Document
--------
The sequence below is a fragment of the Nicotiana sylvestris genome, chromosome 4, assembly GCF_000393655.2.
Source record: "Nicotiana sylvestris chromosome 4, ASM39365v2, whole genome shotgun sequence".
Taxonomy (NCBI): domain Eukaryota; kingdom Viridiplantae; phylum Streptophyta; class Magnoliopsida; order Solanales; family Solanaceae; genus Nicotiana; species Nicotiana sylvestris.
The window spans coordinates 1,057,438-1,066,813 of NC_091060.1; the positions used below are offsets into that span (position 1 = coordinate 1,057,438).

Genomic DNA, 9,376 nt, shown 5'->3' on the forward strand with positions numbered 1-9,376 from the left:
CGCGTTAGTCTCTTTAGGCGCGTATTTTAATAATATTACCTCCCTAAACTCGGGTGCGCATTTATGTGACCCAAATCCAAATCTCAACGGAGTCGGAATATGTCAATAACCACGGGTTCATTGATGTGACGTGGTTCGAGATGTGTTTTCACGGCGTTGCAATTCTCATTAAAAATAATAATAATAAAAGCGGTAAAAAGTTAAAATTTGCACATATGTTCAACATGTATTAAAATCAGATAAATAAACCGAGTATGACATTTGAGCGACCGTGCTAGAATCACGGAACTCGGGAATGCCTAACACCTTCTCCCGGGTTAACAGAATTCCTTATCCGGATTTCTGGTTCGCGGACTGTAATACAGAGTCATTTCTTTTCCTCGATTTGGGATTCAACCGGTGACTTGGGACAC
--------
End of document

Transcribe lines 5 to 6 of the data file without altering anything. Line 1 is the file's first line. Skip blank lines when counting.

Genomic DNA, 9,376 nt, shown 5'->3' on the forward strand with positions numbered 1-9,376 from the left:
CGCGTTAGTCTCTTTAGGCGCGTATTTTAATAATATTACCTCCCTAAACTCGGGTGCGCATTTATGTGACCCAAATCCAAATCTCAACGGAGTCGGAATATGTCAATAACCACGGGTTCATTGATGTGACGTGGTTCGAGATGTGTTTTCACGGCGTTGCAATTCTCATTAAAAATAATAATAATAAAAGCGGTAAAAAGTTAAAATTTGCACATATGTTCAACATGTATTAAAATCAGATAAATAAACCGAGTATGACATTTGAGCGACCGTGCTAGAATCACGGAACTCGGGAATGCCTAACACCTTCTCCCGGGTTAACAGAATTCCTTATCCGGATTTCTGGTTCGCGGACTGTAATACAGAGTCATTTCTTTTCCTCGATTTGGGATTCAACCGGTGACTTGGGACAC